Let’s admit it: We’re all a little skeptical when we see a child with six-pack abs walking around in a bodybuilding contest. The image comes across as unnatural, and prompts questions about whether or not children and teens should lift weights in the first place. After all, didn’t someone, somewhere say it can stunt a child’s growth?
Is Weight Lifting in Children Linked to Stunted Growth?
If you’re worried about stunted growth, you’re not alone.
Back in the 1970s, a study from Japan laid the foundation for the belief that hard, physical labor inhibits growth in adolescents. The research, which focused on child labor facilities, concluded that hours of heavy lifting seemed directly related to why a number of the children working had delayed development.
Over the course of the next decade, more anecdotal evidence seemed to suggest heavy lifting was bad for children; it was linked to everything from premature ossification, or hardening of cartilage, to muscle hypertrophy (those disturbing adult muscles on a 6-year-old).
All in all, muscle building in teens and children became a big no-no, and so much so, that even now this myth persists, despite the fact we have plenty of evidence it isn’t true.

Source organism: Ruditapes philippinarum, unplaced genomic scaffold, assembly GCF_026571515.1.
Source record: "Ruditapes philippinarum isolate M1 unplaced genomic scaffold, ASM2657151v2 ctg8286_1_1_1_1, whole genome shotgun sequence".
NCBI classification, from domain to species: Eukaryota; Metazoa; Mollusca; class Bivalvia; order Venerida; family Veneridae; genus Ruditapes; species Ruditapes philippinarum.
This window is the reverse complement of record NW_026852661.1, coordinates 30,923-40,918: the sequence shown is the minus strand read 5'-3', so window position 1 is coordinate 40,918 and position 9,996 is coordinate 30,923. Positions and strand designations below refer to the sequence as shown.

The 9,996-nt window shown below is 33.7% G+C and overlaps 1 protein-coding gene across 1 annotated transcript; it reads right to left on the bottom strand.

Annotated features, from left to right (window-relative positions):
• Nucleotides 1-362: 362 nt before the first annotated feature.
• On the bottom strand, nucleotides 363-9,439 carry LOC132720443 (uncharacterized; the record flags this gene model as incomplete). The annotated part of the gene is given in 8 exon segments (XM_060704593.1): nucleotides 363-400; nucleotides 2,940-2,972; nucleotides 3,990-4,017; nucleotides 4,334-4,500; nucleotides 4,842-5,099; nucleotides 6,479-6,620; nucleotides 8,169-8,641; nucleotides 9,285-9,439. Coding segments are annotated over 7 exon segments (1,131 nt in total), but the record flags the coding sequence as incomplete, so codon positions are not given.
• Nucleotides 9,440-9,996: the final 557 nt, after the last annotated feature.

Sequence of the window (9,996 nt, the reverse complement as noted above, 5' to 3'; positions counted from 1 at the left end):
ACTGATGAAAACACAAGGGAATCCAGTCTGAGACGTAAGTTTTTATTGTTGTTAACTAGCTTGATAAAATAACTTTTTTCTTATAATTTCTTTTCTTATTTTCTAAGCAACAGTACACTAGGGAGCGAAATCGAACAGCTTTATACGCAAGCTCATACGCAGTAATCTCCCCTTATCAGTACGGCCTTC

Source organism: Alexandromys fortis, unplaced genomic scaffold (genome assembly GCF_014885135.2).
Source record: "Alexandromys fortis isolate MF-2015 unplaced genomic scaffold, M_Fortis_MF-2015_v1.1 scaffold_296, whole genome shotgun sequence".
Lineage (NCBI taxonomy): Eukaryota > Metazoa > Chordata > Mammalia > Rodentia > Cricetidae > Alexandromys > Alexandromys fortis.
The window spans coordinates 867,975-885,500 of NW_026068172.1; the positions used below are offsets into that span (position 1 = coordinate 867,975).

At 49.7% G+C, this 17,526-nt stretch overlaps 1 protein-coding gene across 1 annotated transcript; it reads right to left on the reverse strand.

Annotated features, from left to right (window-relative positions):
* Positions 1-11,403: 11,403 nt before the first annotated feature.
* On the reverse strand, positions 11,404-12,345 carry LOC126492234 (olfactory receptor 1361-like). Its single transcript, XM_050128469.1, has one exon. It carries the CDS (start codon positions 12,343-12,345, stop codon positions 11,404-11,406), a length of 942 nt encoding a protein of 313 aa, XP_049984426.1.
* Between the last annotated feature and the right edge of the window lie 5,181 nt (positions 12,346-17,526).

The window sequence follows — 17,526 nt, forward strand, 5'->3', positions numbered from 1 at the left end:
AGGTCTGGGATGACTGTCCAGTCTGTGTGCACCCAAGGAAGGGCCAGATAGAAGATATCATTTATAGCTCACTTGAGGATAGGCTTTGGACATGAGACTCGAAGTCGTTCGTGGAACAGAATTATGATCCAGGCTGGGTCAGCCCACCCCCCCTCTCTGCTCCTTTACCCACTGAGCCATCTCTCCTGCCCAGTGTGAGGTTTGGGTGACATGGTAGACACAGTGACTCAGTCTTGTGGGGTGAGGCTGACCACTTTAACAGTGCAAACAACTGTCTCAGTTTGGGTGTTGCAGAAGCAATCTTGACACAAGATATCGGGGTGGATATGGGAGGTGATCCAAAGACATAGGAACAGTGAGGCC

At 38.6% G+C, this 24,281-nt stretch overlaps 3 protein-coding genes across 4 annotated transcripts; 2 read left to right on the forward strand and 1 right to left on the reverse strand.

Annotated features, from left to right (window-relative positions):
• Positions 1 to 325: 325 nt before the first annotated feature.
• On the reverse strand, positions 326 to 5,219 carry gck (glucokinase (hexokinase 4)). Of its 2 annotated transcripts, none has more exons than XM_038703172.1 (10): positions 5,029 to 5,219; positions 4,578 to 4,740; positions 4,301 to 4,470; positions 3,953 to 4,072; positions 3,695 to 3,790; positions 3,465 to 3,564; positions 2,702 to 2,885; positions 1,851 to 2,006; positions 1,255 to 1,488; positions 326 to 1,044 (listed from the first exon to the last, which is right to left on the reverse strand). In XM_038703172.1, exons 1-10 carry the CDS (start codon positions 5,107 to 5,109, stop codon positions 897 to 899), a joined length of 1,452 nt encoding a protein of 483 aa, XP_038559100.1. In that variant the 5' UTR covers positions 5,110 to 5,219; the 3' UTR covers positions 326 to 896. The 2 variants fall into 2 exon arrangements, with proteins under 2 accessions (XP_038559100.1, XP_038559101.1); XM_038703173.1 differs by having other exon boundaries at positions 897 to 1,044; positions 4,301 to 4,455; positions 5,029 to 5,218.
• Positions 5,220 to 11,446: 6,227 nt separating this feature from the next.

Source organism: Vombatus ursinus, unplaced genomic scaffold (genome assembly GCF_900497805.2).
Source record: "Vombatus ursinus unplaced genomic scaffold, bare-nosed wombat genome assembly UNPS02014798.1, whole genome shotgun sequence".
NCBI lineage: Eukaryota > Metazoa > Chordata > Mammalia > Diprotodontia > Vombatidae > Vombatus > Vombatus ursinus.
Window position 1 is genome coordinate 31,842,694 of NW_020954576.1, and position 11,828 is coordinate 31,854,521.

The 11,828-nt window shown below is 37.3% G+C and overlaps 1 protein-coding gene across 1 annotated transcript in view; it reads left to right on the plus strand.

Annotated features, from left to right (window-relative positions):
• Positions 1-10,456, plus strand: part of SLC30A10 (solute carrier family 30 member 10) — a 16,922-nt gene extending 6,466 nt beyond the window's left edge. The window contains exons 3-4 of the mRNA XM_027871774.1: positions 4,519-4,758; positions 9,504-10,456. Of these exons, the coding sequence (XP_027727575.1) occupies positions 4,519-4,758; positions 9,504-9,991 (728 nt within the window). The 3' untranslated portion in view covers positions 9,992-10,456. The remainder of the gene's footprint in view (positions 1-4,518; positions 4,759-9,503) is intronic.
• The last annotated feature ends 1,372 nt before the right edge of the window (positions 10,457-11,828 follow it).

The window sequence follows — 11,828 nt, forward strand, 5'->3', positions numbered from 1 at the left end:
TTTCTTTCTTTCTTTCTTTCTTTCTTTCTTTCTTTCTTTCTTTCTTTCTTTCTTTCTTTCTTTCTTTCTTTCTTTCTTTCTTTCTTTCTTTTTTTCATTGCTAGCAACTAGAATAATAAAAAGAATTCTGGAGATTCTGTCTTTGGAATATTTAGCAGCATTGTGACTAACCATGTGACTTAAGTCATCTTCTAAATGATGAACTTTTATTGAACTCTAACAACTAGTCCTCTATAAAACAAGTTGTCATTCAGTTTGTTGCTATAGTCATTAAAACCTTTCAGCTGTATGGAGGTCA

The Facts about Strength Training for Children & Teens
Benefits of Lifting Weights for Teens and Children:
Weight lifting in children is beneficial, according to the American Academy of Pediatrics (AAP), and is recommended for children 8 and older as a safe, effective way to improve athletic performance and prevent injury.
“First, some literature suggests that children should not start weight lifting until the age of 14,” Bryan Hathaway, PT, certified MDT, who specializes in sports medicine therapy, tells saludmóvil™. “However, in the pre-14 years, there are many body-weight exercises that are safe and beneficial.
“Generally, there is a movement to get our kids active, exploring different sports and activities for their health. Strength training at this stage of life falls into this category.”
Hathaway also notes, “Typically, any body-weight activity is great.”
Plyo (jumping activities)
“Improvements can be seen in the efficiency of most all systems of the body,” he adds. “And there are emotional and mental benefits as well.”